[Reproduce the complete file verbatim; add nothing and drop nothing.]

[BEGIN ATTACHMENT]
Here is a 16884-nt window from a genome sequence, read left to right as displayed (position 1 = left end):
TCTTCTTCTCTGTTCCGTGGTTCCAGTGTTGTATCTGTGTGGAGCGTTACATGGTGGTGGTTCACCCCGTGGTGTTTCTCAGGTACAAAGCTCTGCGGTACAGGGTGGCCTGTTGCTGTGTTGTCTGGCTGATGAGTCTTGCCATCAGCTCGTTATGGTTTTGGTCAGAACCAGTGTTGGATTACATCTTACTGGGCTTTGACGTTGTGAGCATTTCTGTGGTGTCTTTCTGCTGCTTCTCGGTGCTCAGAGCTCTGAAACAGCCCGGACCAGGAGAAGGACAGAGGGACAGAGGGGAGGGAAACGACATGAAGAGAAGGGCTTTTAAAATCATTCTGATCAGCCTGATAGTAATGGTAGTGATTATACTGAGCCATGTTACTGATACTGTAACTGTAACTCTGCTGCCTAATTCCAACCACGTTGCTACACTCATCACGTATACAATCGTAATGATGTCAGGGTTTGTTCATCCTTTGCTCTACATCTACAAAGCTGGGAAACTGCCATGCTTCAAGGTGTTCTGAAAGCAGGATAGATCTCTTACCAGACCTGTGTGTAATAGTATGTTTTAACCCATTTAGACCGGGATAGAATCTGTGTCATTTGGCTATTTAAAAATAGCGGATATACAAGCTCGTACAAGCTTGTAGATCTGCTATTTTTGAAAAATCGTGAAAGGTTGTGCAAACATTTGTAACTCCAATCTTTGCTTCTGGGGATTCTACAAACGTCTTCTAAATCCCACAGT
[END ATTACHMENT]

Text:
Here is a 16884-nt window from a genome sequence, read left to right as displayed (position 1 = left end):
TCTTCTTCTCTGTTCCGTGGTTCCAGTGTTGTATCTGTGTGGAGCGTTACATGGTGGTGGTTCACCCCGTGGTGTTTCTCAGGTACAAAGCTCTGCGGTACAGGGTGGCCTGTTGCTGTGTTGTCTGGCTGATGAGTCTTGCCATCAGCTCGTTATGGTTTTGGTCAGAACCAGTGTTGGATTACATCTTACTGGGCTTTGACGTTGTGAGCATTTCTGTGGTGTCTTTCTGCTGCTTCTCGGTGCTCAGAGCTCTGAAACAGCCCGGACCAGGAGAAGGACAGAGGGACAGAGGGGAGGGAAACGACATGAAGAGAAGGGCTTTTAAAATCATTCTGATCAGCCTGATAGTAATGGTAGTGATTATACTGAGCCATGTTACTGATACTGTAACTGTAACTCTGCTGCCTAATTCCAACCACGTTGCTACACTCATCACGTATACAATCGTAATGATGTCAGGGTTTGTTCATCCTTTGCTCTACATCTACAAAGCTGGGAAACTGCCATGCTTCAAGGTGTTCTGAAAGCAGGATAGATCTCTTACCAGACCTGTGTGTAATAGTATGTTTTAACCCATTTAGACCGGGATAGAATCTGTGTCATTTGGCTATTTAAAAATAGCGGATATACAAGCTCGTACAAGCTTGTAGATCTGCTATTTTTGAAAAATCGTGAAAGGTTGTGCAAACATTTGTAACTCCAATCTTTGCTTCTGGGGATTCTACAAACGTCTTCTAAATCCCACAGT